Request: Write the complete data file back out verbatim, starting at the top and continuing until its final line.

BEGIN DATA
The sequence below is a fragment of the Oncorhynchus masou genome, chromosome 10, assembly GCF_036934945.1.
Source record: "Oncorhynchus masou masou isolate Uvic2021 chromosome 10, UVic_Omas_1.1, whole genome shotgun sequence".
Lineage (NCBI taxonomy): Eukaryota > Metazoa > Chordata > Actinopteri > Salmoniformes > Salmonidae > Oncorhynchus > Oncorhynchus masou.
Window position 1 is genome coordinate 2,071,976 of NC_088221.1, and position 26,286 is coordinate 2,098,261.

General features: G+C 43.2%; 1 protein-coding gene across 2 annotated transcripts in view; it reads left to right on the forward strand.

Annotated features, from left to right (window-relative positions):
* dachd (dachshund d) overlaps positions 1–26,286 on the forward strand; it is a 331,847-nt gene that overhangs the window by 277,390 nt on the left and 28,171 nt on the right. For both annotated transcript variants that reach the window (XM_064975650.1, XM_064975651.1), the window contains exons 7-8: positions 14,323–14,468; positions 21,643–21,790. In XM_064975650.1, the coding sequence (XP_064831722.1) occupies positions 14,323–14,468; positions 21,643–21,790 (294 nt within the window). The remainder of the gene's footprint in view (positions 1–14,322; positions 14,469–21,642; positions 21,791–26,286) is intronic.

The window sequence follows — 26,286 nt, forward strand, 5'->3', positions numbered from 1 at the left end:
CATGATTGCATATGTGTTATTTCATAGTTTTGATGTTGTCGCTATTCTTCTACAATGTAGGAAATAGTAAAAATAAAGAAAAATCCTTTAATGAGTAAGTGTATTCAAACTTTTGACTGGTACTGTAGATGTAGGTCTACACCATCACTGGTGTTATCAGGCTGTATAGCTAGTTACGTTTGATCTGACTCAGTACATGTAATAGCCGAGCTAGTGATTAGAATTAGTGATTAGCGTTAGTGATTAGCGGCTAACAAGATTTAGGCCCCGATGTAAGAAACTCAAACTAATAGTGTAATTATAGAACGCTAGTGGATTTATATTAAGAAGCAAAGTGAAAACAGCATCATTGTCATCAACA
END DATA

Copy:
The sequence below is a fragment of the Oncorhynchus masou genome, chromosome 10, assembly GCF_036934945.1.
Source record: "Oncorhynchus masou masou isolate Uvic2021 chromosome 10, UVic_Omas_1.1, whole genome shotgun sequence".
Lineage (NCBI taxonomy): Eukaryota > Metazoa > Chordata > Actinopteri > Salmoniformes > Salmonidae > Oncorhynchus > Oncorhynchus masou.
Window position 1 is genome coordinate 2,071,976 of NC_088221.1, and position 26,286 is coordinate 2,098,261.

General features: G+C 43.2%; 1 protein-coding gene across 2 annotated transcripts in view; it reads left to right on the forward strand.

Annotated features, from left to right (window-relative positions):
* dachd (dachshund d) overlaps positions 1–26,286 on the forward strand; it is a 331,847-nt gene that overhangs the window by 277,390 nt on the left and 28,171 nt on the right. For both annotated transcript variants that reach the window (XM_064975650.1, XM_064975651.1), the window contains exons 7-8: positions 14,323–14,468; positions 21,643–21,790. In XM_064975650.1, the coding sequence (XP_064831722.1) occupies positions 14,323–14,468; positions 21,643–21,790 (294 nt within the window). The remainder of the gene's footprint in view (positions 1–14,322; positions 14,469–21,642; positions 21,791–26,286) is intronic.

The window sequence follows — 26,286 nt, forward strand, 5'->3', positions numbered from 1 at the left end:
CATGATTGCATATGTGTTATTTCATAGTTTTGATGTTGTCGCTATTCTTCTACAATGTAGGAAATAGTAAAAATAAAGAAAAATCCTTTAATGAGTAAGTGTATTCAAACTTTTGACTGGTACTGTAGATGTAGGTCTACACCATCACTGGTGTTATCAGGCTGTATAGCTAGTTACGTTTGATCTGACTCAGTACATGTAATAGCCGAGCTAGTGATTAGAATTAGTGATTAGCGTTAGTGATTAGCGGCTAACAAGATTTAGGCCCCGATGTAAGAAACTCAAACTAATAGTGTAATTATAGAACGCTAGTGGATTTATATTAAGAAGCAAAGTGAAAACAGCATCATTGTCATCAACA